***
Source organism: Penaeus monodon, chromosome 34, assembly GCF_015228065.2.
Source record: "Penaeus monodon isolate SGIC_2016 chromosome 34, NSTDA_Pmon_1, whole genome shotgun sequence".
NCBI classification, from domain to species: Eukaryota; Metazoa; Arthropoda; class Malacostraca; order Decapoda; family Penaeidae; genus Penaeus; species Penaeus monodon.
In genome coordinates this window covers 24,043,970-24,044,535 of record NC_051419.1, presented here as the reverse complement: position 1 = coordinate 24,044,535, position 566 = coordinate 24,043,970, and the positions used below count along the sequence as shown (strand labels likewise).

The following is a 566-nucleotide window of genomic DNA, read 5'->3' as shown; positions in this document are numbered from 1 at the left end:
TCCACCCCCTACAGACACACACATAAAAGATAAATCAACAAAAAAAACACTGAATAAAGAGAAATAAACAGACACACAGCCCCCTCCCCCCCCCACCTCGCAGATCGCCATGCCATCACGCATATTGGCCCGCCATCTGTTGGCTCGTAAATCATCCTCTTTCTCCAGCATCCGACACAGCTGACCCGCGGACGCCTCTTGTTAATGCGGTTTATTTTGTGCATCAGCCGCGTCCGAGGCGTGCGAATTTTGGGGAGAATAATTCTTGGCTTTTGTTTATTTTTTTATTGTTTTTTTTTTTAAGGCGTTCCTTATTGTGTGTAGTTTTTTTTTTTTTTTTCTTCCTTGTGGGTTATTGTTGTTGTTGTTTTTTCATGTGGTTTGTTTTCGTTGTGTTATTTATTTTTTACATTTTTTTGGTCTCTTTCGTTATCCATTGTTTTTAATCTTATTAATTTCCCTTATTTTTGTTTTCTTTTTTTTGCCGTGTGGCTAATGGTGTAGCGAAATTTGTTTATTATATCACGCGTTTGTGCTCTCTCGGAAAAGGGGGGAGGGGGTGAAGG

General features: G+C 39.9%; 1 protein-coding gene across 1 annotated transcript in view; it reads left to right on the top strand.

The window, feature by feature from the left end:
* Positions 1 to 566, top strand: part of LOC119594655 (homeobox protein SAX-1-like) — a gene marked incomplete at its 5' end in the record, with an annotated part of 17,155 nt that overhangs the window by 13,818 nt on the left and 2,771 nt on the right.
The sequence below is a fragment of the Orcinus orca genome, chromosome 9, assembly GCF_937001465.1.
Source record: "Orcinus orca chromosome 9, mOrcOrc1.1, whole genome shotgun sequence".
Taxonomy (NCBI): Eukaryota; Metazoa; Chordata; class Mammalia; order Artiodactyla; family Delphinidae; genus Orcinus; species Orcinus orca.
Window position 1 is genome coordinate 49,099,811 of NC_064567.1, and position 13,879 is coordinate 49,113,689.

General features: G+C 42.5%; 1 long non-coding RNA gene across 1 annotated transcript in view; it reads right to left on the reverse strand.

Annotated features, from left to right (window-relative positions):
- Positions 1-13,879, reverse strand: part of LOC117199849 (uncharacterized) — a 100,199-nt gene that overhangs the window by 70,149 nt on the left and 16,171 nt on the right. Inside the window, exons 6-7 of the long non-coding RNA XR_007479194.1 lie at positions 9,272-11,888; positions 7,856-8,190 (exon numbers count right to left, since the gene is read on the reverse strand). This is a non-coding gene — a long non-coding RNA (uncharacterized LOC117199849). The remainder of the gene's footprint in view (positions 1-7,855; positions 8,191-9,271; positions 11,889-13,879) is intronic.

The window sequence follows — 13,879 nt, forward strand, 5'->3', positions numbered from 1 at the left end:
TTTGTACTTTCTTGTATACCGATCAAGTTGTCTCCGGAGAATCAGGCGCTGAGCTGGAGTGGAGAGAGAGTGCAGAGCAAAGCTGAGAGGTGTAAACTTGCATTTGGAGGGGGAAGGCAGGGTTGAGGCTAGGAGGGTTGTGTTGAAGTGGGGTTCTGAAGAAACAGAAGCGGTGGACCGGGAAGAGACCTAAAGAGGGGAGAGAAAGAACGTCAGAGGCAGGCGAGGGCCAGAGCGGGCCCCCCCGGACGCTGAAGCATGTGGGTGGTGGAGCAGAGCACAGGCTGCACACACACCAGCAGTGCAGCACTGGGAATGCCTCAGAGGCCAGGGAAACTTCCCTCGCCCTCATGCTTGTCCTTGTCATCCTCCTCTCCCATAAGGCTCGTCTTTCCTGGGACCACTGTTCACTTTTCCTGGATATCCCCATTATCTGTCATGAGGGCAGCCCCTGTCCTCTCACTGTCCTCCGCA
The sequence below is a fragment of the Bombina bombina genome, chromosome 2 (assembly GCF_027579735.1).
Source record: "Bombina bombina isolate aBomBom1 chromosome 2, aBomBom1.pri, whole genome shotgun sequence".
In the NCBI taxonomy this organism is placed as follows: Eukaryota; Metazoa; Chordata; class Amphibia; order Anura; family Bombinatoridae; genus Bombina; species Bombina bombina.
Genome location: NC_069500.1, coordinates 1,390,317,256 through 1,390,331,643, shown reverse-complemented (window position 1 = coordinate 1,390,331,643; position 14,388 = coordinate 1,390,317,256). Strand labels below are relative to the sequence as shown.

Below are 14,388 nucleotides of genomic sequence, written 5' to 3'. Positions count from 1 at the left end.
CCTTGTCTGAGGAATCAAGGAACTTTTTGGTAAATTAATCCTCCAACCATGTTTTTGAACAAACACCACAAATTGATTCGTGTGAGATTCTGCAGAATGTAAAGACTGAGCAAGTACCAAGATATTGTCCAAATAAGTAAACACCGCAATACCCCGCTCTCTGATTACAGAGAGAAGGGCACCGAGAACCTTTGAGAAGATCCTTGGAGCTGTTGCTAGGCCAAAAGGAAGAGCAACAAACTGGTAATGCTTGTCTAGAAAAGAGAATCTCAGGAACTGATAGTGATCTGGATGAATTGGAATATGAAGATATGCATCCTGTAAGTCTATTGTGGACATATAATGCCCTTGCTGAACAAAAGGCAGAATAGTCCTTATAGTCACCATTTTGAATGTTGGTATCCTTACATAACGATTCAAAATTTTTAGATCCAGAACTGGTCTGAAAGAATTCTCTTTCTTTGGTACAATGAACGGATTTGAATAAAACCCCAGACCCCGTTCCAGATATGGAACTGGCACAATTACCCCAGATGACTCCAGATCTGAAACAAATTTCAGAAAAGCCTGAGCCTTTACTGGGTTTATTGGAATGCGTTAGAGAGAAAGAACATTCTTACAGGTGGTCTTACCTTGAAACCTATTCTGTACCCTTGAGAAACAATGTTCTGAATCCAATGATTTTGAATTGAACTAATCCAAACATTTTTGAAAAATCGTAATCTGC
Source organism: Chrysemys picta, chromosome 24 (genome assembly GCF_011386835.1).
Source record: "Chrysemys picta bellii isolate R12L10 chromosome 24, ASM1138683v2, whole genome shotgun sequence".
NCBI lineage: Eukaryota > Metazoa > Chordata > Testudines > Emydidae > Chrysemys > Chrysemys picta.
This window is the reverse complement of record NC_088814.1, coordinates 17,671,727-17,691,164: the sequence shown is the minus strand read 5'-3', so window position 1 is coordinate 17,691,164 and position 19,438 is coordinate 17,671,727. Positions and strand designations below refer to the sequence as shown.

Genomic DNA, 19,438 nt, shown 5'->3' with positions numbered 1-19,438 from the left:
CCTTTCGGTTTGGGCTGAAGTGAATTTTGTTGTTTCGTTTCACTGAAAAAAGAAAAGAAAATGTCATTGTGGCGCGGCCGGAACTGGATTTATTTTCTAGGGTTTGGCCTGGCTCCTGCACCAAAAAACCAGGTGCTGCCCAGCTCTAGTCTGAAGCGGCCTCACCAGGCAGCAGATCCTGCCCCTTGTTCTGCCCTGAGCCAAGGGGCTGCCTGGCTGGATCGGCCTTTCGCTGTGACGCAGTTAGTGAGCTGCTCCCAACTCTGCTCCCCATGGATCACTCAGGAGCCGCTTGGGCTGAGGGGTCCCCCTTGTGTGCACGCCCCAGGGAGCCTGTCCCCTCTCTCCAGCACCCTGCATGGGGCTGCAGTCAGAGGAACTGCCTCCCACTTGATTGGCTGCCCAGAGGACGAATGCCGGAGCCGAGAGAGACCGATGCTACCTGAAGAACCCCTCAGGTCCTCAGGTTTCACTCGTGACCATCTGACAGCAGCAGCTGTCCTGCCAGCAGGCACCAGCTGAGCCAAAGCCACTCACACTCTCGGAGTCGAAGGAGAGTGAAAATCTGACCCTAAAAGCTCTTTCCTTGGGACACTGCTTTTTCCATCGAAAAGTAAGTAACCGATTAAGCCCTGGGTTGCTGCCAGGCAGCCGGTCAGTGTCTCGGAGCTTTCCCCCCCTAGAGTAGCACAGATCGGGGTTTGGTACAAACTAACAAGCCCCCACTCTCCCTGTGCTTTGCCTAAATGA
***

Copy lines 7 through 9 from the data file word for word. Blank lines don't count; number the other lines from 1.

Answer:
General features: G+C 39.9%; 1 protein-coding gene across 1 annotated transcript in view; it reads left to right on the top strand.

The window, feature by feature from the left end:
* Positions 1 to 566, top strand: part of LOC119594655 (homeobox protein SAX-1-like) — a gene marked incomplete at its 5' end in the record, with an annotated part of 17,155 nt that overhangs the window by 13,818 nt on the left and 2,771 nt on the right.